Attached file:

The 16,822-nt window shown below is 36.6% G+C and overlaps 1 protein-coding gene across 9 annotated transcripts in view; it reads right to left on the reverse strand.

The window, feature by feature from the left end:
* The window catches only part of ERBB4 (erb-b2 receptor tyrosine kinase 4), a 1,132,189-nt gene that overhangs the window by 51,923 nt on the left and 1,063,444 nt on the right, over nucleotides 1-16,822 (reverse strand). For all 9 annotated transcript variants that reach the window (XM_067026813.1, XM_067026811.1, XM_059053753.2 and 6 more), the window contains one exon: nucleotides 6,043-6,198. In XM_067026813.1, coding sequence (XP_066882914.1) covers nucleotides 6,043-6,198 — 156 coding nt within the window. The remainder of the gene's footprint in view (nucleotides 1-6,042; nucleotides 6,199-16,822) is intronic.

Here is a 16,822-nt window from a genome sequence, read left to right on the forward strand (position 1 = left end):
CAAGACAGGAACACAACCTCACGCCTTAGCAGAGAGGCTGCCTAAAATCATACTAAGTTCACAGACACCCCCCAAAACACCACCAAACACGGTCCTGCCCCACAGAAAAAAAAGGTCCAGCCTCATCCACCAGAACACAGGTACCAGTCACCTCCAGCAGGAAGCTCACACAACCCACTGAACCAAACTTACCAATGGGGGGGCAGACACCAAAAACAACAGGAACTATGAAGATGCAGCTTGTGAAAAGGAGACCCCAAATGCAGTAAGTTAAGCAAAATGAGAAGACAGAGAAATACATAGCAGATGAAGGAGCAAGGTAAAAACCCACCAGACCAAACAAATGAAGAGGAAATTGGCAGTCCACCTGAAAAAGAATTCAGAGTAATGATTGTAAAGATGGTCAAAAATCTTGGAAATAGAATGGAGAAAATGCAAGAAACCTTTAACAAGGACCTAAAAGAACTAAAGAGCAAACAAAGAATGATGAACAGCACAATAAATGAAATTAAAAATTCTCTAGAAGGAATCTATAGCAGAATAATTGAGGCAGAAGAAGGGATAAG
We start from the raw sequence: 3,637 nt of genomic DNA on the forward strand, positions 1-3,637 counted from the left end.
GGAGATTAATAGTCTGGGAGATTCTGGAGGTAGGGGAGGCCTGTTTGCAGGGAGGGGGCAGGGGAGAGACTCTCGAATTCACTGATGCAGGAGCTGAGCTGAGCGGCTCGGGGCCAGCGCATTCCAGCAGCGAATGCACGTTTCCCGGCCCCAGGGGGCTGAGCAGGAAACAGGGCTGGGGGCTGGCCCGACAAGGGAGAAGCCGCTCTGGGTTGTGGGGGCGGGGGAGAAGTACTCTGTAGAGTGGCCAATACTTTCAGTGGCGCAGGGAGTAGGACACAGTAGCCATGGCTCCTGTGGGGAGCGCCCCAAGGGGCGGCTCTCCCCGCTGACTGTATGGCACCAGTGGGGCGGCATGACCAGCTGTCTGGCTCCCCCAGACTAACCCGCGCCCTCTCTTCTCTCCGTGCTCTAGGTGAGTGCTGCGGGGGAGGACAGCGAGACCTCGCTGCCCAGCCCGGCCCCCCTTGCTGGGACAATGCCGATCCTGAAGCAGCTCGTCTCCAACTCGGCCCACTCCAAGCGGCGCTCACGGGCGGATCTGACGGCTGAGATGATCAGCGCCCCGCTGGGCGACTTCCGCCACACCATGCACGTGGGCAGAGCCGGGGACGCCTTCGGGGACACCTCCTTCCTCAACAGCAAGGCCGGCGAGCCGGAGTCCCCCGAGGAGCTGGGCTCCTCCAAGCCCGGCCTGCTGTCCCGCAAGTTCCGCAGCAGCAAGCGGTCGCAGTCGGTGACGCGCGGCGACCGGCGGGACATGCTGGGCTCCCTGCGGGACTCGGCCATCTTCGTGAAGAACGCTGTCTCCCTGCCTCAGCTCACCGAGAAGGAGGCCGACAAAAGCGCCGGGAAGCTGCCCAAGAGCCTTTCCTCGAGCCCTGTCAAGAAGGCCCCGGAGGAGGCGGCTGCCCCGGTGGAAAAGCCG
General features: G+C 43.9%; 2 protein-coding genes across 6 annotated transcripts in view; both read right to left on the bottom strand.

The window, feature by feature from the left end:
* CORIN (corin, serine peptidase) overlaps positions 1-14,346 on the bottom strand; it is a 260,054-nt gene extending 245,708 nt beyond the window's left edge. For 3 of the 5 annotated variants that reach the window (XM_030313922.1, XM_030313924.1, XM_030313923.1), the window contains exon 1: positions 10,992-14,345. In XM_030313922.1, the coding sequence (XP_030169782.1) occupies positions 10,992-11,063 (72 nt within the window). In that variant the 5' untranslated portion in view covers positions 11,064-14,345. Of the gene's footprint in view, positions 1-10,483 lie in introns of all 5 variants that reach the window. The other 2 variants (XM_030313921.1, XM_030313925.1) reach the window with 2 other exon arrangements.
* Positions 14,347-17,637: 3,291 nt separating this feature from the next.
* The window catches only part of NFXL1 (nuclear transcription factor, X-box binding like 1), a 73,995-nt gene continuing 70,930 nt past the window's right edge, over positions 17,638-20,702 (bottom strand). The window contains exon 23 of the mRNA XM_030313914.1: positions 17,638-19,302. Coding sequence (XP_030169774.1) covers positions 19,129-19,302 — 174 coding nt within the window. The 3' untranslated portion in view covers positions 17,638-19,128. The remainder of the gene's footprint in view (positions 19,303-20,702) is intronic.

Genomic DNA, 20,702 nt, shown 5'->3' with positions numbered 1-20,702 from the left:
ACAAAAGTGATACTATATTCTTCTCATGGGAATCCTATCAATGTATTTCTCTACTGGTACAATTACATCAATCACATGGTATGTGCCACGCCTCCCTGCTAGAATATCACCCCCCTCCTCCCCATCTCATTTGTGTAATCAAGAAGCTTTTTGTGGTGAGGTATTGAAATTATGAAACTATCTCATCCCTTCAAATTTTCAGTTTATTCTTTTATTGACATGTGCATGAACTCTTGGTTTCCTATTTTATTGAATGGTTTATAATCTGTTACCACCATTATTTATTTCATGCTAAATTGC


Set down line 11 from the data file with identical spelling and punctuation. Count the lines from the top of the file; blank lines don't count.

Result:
* Positions 14,347-17,637: 3,291 nt separating this feature from the next.